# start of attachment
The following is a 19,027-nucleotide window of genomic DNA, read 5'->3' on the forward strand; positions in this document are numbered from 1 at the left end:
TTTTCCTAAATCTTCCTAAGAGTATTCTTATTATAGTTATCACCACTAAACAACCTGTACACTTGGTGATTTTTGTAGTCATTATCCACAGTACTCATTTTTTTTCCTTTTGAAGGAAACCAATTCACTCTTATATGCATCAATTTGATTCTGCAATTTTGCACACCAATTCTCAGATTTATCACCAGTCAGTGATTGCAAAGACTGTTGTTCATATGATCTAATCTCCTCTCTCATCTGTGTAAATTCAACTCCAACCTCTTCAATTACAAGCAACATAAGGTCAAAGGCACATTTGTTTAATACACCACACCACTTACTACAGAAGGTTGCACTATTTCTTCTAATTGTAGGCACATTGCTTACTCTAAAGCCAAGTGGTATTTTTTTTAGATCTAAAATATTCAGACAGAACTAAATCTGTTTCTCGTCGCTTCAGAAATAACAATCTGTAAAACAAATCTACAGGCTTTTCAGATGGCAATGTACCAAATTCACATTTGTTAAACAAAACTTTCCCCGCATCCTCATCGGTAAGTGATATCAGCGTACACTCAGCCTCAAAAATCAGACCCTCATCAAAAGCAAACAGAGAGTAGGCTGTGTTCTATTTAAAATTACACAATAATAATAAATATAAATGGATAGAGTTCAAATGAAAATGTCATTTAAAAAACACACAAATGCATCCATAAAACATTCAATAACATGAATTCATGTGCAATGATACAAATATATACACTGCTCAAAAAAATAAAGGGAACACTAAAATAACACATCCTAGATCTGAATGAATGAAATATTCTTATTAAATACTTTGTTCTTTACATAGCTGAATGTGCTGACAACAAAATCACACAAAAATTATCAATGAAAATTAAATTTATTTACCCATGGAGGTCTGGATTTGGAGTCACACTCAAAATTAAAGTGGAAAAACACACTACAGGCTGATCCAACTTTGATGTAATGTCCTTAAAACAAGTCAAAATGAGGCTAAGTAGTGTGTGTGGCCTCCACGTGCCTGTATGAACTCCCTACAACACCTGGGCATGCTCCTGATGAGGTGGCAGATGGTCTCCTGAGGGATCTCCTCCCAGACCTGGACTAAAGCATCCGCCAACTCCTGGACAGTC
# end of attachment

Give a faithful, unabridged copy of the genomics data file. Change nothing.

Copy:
The following is a 19,027-nucleotide window of genomic DNA, read 5'->3' on the forward strand; positions in this document are numbered from 1 at the left end:
TTTTCCTAAATCTTCCTAAGAGTATTCTTATTATAGTTATCACCACTAAACAACCTGTACACTTGGTGATTTTTGTAGTCATTATCCACAGTACTCATTTTTTTTCCTTTTGAAGGAAACCAATTCACTCTTATATGCATCAATTTGATTCTGCAATTTTGCACACCAATTCTCAGATTTATCACCAGTCAGTGATTGCAAAGACTGTTGTTCATATGATCTAATCTCCTCTCTCATCTGTGTAAATTCAACTCCAACCTCTTCAATTACAAGCAACATAAGGTCAAAGGCACATTTGTTTAATACACCACACCACTTACTACAGAAGGTTGCACTATTTCTTCTAATTGTAGGCACATTGCTTACTCTAAAGCCAAGTGGTATTTTTTTTAGATCTAAAATATTCAGACAGAACTAAATCTGTTTCTCGTCGCTTCAGAAATAACAATCTGTAAAACAAATCTACAGGCTTTTCAGATGGCAATGTACCAAATTCACATTTGTTAAACAAAACTTTCCCCGCATCCTCATCGGTAAGTGATATCAGCGTACACTCAGCCTCAAAAATCAGACCCTCATCAAAAGCAAACAGAGAGTAGGCTGTGTTCTATTTAAAATTACACAATAATAATAAATATAAATGGATAGAGTTCAAATGAAAATGTCATTTAAAAAACACACAAATGCATCCATAAAACATTCAATAACATGAATTCATGTGCAATGATACAAATATATACACTGCTCAAAAAAATAAAGGGAACACTAAAATAACACATCCTAGATCTGAATGAATGAAATATTCTTATTAAATACTTTGTTCTTTACATAGCTGAATGTGCTGACAACAAAATCACACAAAAATTATCAATGAAAATTAAATTTATTTACCCATGGAGGTCTGGATTTGGAGTCACACTCAAAATTAAAGTGGAAAAACACACTACAGGCTGATCCAACTTTGATGTAATGTCCTTAAAACAAGTCAAAATGAGGCTAAGTAGTGTGTGTGGCCTCCACGTGCCTGTATGAACTCCCTACAACACCTGGGCATGCTCCTGATGAGGTGGCAGATGGTCTCCTGAGGGATCTCCTCCCAGACCTGGACTAAAGCATCCGCCAACTCCTGGACAGTC